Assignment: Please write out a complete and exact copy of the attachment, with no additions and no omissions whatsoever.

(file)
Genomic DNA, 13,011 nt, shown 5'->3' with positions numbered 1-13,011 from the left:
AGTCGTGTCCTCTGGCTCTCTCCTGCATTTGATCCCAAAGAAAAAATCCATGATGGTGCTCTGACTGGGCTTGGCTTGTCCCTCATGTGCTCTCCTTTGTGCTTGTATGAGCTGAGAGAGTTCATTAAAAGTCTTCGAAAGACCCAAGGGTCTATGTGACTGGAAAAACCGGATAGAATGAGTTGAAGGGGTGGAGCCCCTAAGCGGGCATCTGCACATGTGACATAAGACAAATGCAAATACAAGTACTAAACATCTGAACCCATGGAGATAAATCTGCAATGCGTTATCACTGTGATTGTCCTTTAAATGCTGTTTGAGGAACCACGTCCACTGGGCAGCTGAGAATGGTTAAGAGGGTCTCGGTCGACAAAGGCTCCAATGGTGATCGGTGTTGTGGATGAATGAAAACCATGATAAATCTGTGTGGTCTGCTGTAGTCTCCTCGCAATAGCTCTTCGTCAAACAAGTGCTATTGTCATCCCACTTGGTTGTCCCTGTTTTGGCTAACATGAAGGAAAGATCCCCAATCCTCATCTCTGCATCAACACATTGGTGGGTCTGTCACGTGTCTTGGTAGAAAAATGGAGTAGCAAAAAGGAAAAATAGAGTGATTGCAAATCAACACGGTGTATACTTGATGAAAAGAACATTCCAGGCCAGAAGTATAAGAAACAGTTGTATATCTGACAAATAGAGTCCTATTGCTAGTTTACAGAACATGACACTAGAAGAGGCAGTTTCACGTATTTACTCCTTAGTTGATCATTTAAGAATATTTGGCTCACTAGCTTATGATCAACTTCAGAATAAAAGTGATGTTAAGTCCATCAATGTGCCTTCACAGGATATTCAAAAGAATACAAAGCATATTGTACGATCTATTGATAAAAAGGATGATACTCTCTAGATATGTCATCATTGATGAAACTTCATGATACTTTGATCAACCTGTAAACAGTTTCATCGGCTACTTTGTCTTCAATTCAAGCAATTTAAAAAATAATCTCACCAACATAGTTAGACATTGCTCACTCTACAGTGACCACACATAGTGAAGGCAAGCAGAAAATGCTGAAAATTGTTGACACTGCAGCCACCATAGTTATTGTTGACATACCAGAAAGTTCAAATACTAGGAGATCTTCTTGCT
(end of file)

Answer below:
Genomic DNA, 13,011 nt, shown 5'->3' with positions numbered 1-13,011 from the left:
AGTCGTGTCCTCTGGCTCTCTCCTGCATTTGATCCCAAAGAAAAAATCCATGATGGTGCTCTGACTGGGCTTGGCTTGTCCCTCATGTGCTCTCCTTTGTGCTTGTATGAGCTGAGAGAGTTCATTAAAAGTCTTCGAAAGACCCAAGGGTCTATGTGACTGGAAAAACCGGATAGAATGAGTTGAAGGGGTGGAGCCCCTAAGCGGGCATCTGCACATGTGACATAAGACAAATGCAAATACAAGTACTAAACATCTGAACCCATGGAGATAAATCTGCAATGCGTTATCACTGTGATTGTCCTTTAAATGCTGTTTGAGGAACCACGTCCACTGGGCAGCTGAGAATGGTTAAGAGGGTCTCGGTCGACAAAGGCTCCAATGGTGATCGGTGTTGTGGATGAATGAAAACCATGATAAATCTGTGTGGTCTGCTGTAGTCTCCTCGCAATAGCTCTTCGTCAAACAAGTGCTATTGTCATCCCACTTGGTTGTCCCTGTTTTGGCTAACATGAAGGAAAGATCCCCAATCCTCATCTCTGCATCAACACATTGGTGGGTCTGTCACGTGTCTTGGTAGAAAAATGGAGTAGCAAAAAGGAAAAATAGAGTGATTGCAAATCAACACGGTGTATACTTGATGAAAAGAACATTCCAGGCCAGAAGTATAAGAAACAGTTGTATATCTGACAAATAGAGTCCTATTGCTAGTTTACAGAACATGACACTAGAAGAGGCAGTTTCACGTATTTACTCCTTAGTTGATCATTTAAGAATATTTGGCTCACTAGCTTATGATCAACTTCAGAATAAAAGTGATGTTAAGTCCATCAATGTGCCTTCACAGGATATTCAAAAGAATACAAAGCATATTGTACGATCTATTGATAAAAAGGATGATACTCTCTAGATATGTCATCATTGATGAAACTTCATGATACTTTGATCAACCTGTAAACAGTTTCATCGGCTACTTTGTCTTCAATTCAAGCAATTTAAAAAATAATCTCACCAACATAGTTAGACATTGCTCACTCTACAGTGACCACACATAGTGAAGGCAAGCAGAAAATGCTGAAAATTGTTGACACTGCAGCCACCATAGTTATTGTTGACATACCAGAAAGTTCAAATACTAGGAGATCTTCTTGCT